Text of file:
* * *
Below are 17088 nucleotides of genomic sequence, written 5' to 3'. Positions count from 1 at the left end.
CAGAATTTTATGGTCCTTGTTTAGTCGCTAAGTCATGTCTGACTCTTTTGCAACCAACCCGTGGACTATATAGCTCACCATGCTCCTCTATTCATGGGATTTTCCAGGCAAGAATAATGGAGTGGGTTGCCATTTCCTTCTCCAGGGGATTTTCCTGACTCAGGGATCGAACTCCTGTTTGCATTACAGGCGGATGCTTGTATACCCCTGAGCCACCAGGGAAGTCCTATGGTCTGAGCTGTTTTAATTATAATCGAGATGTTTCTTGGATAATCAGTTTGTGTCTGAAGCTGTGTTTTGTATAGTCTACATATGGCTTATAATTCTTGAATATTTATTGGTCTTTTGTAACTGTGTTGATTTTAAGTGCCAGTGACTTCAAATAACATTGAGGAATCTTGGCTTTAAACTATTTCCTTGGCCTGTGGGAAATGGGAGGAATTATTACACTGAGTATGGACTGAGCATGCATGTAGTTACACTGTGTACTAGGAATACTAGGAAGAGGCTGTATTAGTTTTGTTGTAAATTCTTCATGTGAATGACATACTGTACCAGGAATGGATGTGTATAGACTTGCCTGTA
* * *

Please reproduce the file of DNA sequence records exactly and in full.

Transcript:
Below are 17088 nucleotides of genomic sequence, written 5' to 3'. Positions count from 1 at the left end.
CAGAATTTTATGGTCCTTGTTTAGTCGCTAAGTCATGTCTGACTCTTTTGCAACCAACCCGTGGACTATATAGCTCACCATGCTCCTCTATTCATGGGATTTTCCAGGCAAGAATAATGGAGTGGGTTGCCATTTCCTTCTCCAGGGGATTTTCCTGACTCAGGGATCGAACTCCTGTTTGCATTACAGGCGGATGCTTGTATACCCCTGAGCCACCAGGGAAGTCCTATGGTCTGAGCTGTTTTAATTATAATCGAGATGTTTCTTGGATAATCAGTTTGTGTCTGAAGCTGTGTTTTGTATAGTCTACATATGGCTTATAATTCTTGAATATTTATTGGTCTTTTGTAACTGTGTTGATTTTAAGTGCCAGTGACTTCAAATAACATTGAGGAATCTTGGCTTTAAACTATTTCCTTGGCCTGTGGGAAATGGGAGGAATTATTACACTGAGTATGGACTGAGCATGCATGTAGTTACACTGTGTACTAGGAATACTAGGAAGAGGCTGTATTAGTTTTGTTGTAAATTCTTCATGTGAATGACATACTGTACCAGGAATGGATGTGTATAGACTTGCCTGTA